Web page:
Resources

The Chalcedon Foundation “Hath Foundations”

By Martin G. Selbrede
July 22, 2018

I’ve asked Mark Rushdoony to pen some reflections on the history of Chalcedon at its current location. One of the reasons for my doing so is that in our digital world, replete with virtual reality and cyberspace locales, we are prone to lose touch with a sense of place. Americans’ grasp of geography is, at best, miserable, and likely to deteriorate even further as we continue to delegate physical awareness to our smart phone GPS apps.

It was pointed out that Chalcedon supporters have unwittingly driven right past the foundation on Highway 4 in California … friends of the ministry who, had they known, would have stopped by to visit. Part of the problem is that Vallecito is so tiny, you’ll miss it if you blink while you’re driving through it.

Dr. R. J. Rushdoony often pressed a very important point that is often missed in an age focused on information technology: land is one of the most responsible forms of wealth. (Cash, being liquid and demanding little in respect to stewardship, is the most irresponsible form of wealth.) This is a point he hit upon not only in lectures and sermons, but also in his writings on both economics and in his seminal series, “The Theology of the Land,” published as a key part of his two-volume Systematic Theology. Man came from the dust of the ground, and humanism seeks to detach us from the land (except as it is considered from a collectivist, statist perspective) … yet humanism insists (inconsistently) upon chaining us to the primordial ooze of Darwinism as our “true” origin.

As Mark noted in his comments, his father’s wide-ranging ministry didn’t require a location in a central metropolis like Los Angeles. Further, the power of ideas can overcome apparent geographic barriers. Yet, it was still fitting that a ministry that proclaimed the importance of “the theology of the land” be more than just a website in cyberspace. In point of fact, the weekly broadcasts of Mark’s current sermon series emanate from the Chalcedon Chapel, where his father served in the pulpit for decades. There is a sense, then, of generational succession tied to the place, and to the Kingdom purpose the place has enabled. We can, after a fashion, adapt the words of Tolkien concerning Chalcedon’s location: “there is good rock here.” We do so because our Rock is not like their rock.

There is one map that the Chalcedon Foundation always appears on: the one drawn up by the Southern Poverty Law Center every year. Their nonsensical “hate group” designation for Chalcedon doesn’t appear to carry any weight with the pilots of medivac helicopters, however, who have long used the Chalcedon property for emergency operations (as Mark has commented upon in his article, and for which he has provided a dramatic photo taken during an actual operation at the Chalcedon facility). You see, there is something to be said in favor of land—in some instances, it even helps to save lives.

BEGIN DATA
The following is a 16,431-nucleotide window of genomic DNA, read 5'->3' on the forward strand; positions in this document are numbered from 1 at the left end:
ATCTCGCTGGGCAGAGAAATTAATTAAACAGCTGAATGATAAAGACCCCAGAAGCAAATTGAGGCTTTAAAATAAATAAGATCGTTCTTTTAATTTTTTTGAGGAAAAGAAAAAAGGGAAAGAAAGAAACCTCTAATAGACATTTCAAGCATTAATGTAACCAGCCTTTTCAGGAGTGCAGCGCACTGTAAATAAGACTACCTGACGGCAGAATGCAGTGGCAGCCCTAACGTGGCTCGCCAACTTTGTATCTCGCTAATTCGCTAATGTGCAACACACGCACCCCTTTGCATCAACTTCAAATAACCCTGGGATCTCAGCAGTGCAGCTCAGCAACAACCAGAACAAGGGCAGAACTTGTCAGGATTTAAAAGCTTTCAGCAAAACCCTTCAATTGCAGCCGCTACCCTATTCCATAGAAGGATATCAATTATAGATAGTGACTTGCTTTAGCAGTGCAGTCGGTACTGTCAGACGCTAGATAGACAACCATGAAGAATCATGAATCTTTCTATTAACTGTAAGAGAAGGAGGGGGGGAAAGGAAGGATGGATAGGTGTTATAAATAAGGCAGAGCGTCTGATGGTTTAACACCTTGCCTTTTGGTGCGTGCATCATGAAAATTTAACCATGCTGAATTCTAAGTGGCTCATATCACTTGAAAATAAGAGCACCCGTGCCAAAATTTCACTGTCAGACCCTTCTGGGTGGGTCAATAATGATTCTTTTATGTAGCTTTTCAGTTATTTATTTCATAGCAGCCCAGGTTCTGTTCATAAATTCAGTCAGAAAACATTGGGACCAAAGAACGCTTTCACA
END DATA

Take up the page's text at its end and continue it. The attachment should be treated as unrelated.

Dr. Rushdoony had often pointed out that Ezra and Nehemiah thought in terms of the future, and so planned for future growth in terms of a victorious faith. This was obvious insofar as the wall being constructed around Jerusalem would provide for a population ten times larger than what had actually returned from Babylon. One can discern the same thinking behind the Chalcedon premises: there is room for future growth there.

The Chalcedon land itself bears silent testimony to the future that Dr. Rushdoony saw in seed form on his horizon. What shape will that future take, and what part will this particular place in Vallecito play in that future? Those are stories that are not yet written. They can only be answered by those who walk by faith, not by sight. Up until now, God has caused Chalcedon to “grow up out of its place” (Zech. 6:12). How long will it stay in Vallecito, a place more insignificant in California than Bethlehem was in Judah (Micah 5:2)? Or will the day of small beginnings augur something big in Vallecito, which may have yet to see the full impact of God’s consecrating it for His purposes?

With God, all things are possible.

Our calling in the meantime is to be faithful stewards over both the work of Chalcedon, and the provision God has given the ministry in respect to our faithful supporters, and finally, with respect to the home God has provided Chalcedon as the ministry continues to equip the church militant for informed service in the Name of her Risen King.

God’s purposes, which embrace the whole world, cannot be constrained to a county known primarily for Mark Twain’s eponymous jumping frog. Ought not our prayer to be this: that just as the light of God’s Word continues to propagate uncompromisingly from Vallecito (and other faithful ministries teaching the whole counsel of God), that this light grow and be replicated in every home across the land? This surely is the burden of Isaiah 4:5: “And the Lord will create upon every dwelling place of mount Zion, and upon her assemblies, a cloud and smoke by day, and the shining of a flaming fire by night: for upon all the glory shall be a defence.”

[Originally published in Chalcedon Report, February 2018]


Topics: Church, The, Culture , R. J. Rushdoony

Martin G. Selbrede

Martin is the senior researcher for Chalcedon’s ongoing work of Christian scholarship, along with being the senior editor for Chalcedon’s magazine, Faith for All of Life. He is considered a foremost expert in the thinking of R.J. Rushdoony. A sought-after speaker, Martin travels extensively and lectures on behalf of Christian Reconstruction and the Chalcedon Foundation. He is also an accomplished musician and composer.

More by Martin G. Selbrede